Once upon a time, the press was virtually obsessed with the “with us or against us” foreign policy stance of the Bush presidency. Pundits swung from rhetorical chandeliers, screaming that such a dichotomous approach would alienate the rest of the world - that our “arrogance,” as they called it, would thin our list of allies dramatically.
But that doesn’t seem to apply to the media when the matter is domestic policy and the viewpoint is socially conservative.
MSNBC host Contessa Brewer posted on her Twitter feed this morning:
The Donald announces at 11am whether Miss California gets to keep her crown, though she hates gay marriage but likes to take her shirt off.
Initially, and least important to the subject of this post, one would doubt very much that Carrie Prejean enjoys taking her shirt off for the cameras. One might assume that feelings of insecurity would plague her, much as they would any normal woman - no matter how beautiful.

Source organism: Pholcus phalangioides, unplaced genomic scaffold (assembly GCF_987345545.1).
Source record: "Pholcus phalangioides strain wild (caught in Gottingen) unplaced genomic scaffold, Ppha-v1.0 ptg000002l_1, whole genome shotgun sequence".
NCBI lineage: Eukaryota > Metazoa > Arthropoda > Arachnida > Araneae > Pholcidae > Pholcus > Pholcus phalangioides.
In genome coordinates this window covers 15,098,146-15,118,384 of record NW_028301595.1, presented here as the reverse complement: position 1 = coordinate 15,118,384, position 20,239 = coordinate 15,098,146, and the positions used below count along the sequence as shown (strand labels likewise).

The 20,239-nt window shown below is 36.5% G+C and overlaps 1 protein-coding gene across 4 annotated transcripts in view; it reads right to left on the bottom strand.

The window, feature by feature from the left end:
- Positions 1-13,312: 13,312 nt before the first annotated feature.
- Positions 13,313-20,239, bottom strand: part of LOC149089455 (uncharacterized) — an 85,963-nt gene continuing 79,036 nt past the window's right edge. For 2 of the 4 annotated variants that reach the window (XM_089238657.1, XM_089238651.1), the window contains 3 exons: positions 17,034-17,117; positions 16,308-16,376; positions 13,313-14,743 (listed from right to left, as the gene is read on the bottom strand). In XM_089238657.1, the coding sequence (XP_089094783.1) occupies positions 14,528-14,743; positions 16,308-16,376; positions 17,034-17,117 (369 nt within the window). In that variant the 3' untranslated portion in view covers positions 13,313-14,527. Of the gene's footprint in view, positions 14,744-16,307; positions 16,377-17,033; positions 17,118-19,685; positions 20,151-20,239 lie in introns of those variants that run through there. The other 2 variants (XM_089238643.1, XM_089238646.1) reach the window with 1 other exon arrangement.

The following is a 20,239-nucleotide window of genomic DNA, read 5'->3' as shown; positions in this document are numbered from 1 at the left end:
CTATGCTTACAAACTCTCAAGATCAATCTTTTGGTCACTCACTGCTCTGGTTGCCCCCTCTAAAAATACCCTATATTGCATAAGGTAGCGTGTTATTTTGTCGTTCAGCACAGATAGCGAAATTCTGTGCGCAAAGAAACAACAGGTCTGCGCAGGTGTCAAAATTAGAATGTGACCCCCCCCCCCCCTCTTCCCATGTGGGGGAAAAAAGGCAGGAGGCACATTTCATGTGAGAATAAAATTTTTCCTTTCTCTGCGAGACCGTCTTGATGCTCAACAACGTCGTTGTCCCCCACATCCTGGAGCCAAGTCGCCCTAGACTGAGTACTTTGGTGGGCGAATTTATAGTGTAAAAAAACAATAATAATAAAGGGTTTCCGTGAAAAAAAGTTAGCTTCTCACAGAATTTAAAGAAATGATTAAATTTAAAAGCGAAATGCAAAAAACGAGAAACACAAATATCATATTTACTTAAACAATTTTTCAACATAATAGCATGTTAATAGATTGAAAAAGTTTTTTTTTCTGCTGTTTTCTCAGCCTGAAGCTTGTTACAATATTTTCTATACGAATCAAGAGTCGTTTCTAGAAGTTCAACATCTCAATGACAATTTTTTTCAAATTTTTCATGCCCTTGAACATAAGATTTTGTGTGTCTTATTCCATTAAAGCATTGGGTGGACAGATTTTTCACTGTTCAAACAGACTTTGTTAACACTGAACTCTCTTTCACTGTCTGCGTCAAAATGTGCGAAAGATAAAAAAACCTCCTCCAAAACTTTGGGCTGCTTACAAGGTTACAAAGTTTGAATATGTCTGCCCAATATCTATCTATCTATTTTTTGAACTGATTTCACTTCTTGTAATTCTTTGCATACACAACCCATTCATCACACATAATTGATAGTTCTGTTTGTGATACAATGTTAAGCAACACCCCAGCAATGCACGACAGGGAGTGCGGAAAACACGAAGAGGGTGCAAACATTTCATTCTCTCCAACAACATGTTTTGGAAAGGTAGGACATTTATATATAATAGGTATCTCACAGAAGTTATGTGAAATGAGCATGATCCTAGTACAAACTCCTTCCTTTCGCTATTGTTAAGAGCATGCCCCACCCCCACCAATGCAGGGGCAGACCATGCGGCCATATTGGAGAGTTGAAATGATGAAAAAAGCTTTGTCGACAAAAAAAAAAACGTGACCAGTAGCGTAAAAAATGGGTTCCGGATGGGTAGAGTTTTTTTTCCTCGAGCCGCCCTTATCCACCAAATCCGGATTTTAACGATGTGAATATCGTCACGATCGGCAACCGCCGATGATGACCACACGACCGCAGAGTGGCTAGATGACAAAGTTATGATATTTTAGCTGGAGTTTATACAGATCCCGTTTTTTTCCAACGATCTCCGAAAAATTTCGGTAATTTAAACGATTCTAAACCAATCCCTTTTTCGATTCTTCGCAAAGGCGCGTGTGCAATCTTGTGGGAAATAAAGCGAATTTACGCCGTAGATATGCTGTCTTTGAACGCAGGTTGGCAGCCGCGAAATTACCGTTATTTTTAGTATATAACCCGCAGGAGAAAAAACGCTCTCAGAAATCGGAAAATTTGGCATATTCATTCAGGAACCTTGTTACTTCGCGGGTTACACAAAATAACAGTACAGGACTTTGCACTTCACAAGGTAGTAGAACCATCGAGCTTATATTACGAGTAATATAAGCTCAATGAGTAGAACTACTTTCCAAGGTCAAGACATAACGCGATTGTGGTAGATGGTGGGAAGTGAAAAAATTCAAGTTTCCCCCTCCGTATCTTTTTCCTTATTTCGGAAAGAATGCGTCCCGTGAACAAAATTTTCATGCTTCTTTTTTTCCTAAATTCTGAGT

On more substantive points, though, one must wonder why the with-us-or-against-us mentality is apparently foreign-policy fatality, but is regularly used as a moral club to bash social conservatism. Why must people automatically “hate” homosexuals if they think that gay marriage is morally wrong and unwise public policy? Why is there the assumption that social conservatives “hate”gay marriage proponents simply because they disagree with their political agenda?
If that is the definition of hatred, one might also argue that Brewer hates Prejean, simply because she disagrees with Prejean’s definition of marriage. It could also be that Barack Obama hates roughly forty-six percent of America for voting against him. There is the possibility that Keith Olbermann hates conservatives...well, okay - that’s a bit too obvious to apply here.
Could it be said that Harry Truman dropped two atomic bombs on Japan because he hated the Japanese? Perhaps, in this line of thought, it would be acceptable to say that two good friends might hate each other, because one believes the greatest sport known to man is baseball, while his buddy says the same of golf.
The logical absurdity is nearly unlimited, and always unbiased. Unfortunately, Contessa Brewer is not.